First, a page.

Sydney and Melbourne are the two cities outside Asia with the most airline travellers arriving from Chinese cities with the highest risk of the coronavirus outbreak.
Research published in WorldPop shows 207,400 passengers from 18 high-risk cities in mainland China would arrive in Sydney in the three months from mid January to mid April.
Melbourne would receive 154,500 over the same timeframe, which represented the 15 days before and the two and a half months after Lunar New Year's Day.
Students wearing face masks at UNSW.Credit:Yianni Aspradakis
WorldPop, an open-access population mapping project, first analysed the areas within China most at risk of the novel coronavirus epidemic, based on internal travel within mainland China over Lunar New Year.
The novel coronavirus originated in Wuhan in Hubei province but the researchers said 17 other Chinese cities were also at high risk of epidemic: Beijing, Shanghai, Guangzhou, Zhengzhou, Tianjin, Hangzhou, Jiaxing, Changsha, Xi'an, Nanjing, Shenzen, Chongquing, Nanchang, Chengdu, Hefei, Fuzhou and Dongguan.
The researchers then analysed the international cities – including the non-mainland Chinese cities of Hong Kong, Taipei and Macau – that would receive the most airline passengers from those at-risk cities, based on the visitor patterns of previous years.
Sydney was ranked 12th in a list of international cities expected to receive the most number of airline passengers from those high-risk Chinese cities, while Melbourne was ranked 14th.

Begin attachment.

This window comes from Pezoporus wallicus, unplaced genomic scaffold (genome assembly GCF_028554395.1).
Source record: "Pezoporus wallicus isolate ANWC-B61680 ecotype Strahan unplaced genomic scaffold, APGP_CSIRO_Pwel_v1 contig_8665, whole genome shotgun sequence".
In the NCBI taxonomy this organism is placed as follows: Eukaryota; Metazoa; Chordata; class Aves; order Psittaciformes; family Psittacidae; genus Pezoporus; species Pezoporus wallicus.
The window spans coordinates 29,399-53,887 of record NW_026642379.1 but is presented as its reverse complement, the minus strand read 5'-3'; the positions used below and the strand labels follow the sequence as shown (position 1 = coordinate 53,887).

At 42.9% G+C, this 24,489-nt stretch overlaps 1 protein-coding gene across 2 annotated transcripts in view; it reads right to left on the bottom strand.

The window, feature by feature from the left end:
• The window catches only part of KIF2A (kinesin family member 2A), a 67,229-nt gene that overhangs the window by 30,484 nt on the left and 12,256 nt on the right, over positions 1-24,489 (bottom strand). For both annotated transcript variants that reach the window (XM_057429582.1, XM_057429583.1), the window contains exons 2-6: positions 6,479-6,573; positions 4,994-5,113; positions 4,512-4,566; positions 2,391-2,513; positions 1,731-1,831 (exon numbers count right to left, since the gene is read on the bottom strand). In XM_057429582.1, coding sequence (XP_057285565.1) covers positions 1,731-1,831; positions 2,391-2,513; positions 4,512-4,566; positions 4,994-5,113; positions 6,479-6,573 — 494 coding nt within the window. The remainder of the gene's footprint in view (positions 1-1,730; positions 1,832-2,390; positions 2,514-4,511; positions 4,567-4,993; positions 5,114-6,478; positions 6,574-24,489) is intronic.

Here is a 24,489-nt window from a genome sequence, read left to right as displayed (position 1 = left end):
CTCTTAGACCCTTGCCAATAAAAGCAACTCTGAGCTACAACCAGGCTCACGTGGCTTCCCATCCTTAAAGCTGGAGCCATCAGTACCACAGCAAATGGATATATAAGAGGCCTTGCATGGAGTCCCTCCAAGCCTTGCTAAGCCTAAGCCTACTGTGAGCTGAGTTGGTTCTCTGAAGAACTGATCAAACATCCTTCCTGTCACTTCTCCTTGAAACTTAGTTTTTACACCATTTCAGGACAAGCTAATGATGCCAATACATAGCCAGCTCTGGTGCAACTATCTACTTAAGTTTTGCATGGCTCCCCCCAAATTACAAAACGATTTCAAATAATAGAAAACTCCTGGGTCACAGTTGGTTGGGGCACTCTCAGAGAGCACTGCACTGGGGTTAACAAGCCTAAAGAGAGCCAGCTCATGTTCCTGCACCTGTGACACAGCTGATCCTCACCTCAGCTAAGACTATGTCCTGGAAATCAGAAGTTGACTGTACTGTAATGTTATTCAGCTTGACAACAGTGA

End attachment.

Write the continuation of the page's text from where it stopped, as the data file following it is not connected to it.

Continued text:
But Sydney and Melbourne were more at risk than any other Western cities, ahead of Los Angeles, New York, London, Paris and Frankfurt.
Bangkok and Hong Kong were most at risk outside mainland China, anticipated to receive more than a million visitors from high-risk cities in mainland China over the three months.
The Australian cities were also considered safer than a number of other Asian cities, including Bangkok, Seoul, Tokyo, Singapore and Kuala Lumpur.
The university sector is bracing for an influx of students returning from China, with Monash University in Melbourne taking the unusual step of delaying the start of the academic year and holding online classes for the first week. Students would return to campus in mid-March.
Other Australian universities have not altered teaching plans but will provide flexibility for students who need to go into quarantine.
Monash student Veronica Smith said the delayed start to the year would seriously impact students because the university planned to shorten the study vacation period before exams from 10 days to three days.
"I absolutely hate it, and the fact that students or the [students association] were not consulted is appalling," Ms Smith said.
The University of NSW has less leeway to provide a quarantine period for returning students because of its three-term academic year. Orientation week at UNSW is scheduled for the week of February 11, with teaching to start on February 18.
The University of Sydney, Macquarie University and the Australian National University start teaching on February 24, the University of Melbourne and RMIT on March 2 and the University of Technology Sydney starts on March 9.
UNSW professor Bill Rawlinson said the university had other options such as providing face masks through the medical service on campus.
"This happens every year in the sense that the northern hemisphere has influenza epidemics every year, so the returning students come out of an influenza epidemic zone right in the middle of winter," he said. "It's not like it's brand new and a lot of our existing processes are in place."
A number of Asian-Australians have taken to social media to call out racist incidents in the wake of mounting alarm over coronavirus and there has been a spike of coronavirus content on TikTok, much of it satirical or humorous.
Sydney commuters with East Asian heritage who spoke to The Sun-Herald last week said they had not encountered any racism so far. Many were wearing face masks on public transport as a precaution.
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